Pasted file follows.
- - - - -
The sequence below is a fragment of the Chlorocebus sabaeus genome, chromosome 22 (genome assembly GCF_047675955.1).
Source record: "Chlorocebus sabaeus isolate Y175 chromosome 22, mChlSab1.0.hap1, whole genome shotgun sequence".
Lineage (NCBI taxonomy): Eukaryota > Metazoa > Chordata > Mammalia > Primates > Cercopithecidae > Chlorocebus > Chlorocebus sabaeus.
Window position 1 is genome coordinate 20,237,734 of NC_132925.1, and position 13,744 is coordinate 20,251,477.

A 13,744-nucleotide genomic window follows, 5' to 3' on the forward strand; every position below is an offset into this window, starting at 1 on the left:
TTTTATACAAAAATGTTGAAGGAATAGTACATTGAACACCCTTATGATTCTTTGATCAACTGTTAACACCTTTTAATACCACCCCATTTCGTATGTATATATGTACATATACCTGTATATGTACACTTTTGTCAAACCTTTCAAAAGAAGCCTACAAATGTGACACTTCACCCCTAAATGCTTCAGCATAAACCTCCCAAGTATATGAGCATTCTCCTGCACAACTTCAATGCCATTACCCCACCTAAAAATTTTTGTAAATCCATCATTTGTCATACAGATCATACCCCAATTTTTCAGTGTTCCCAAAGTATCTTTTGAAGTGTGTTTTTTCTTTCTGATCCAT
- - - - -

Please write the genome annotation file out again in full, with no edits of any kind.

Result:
The sequence below is a fragment of the Chlorocebus sabaeus genome, chromosome 22 (genome assembly GCF_047675955.1).
Source record: "Chlorocebus sabaeus isolate Y175 chromosome 22, mChlSab1.0.hap1, whole genome shotgun sequence".
Lineage (NCBI taxonomy): Eukaryota > Metazoa > Chordata > Mammalia > Primates > Cercopithecidae > Chlorocebus > Chlorocebus sabaeus.
Window position 1 is genome coordinate 20,237,734 of NC_132925.1, and position 13,744 is coordinate 20,251,477.

A 13,744-nucleotide genomic window follows, 5' to 3' on the forward strand; every position below is an offset into this window, starting at 1 on the left:
TTTTATACAAAAATGTTGAAGGAATAGTACATTGAACACCCTTATGATTCTTTGATCAACTGTTAACACCTTTTAATACCACCCCATTTCGTATGTATATATGTACATATACCTGTATATGTACACTTTTGTCAAACCTTTCAAAAGAAGCCTACAAATGTGACACTTCACCCCTAAATGCTTCAGCATAAACCTCCCAAGTATATGAGCATTCTCCTGCACAACTTCAATGCCATTACCCCACCTAAAAATTTTTGTAAATCCATCATTTGTCATACAGATCATACCCCAATTTTTCAGTGTTCCCAAAGTATCTTTTGAAGTGTGTTTTTTCTTTCTGATCCAT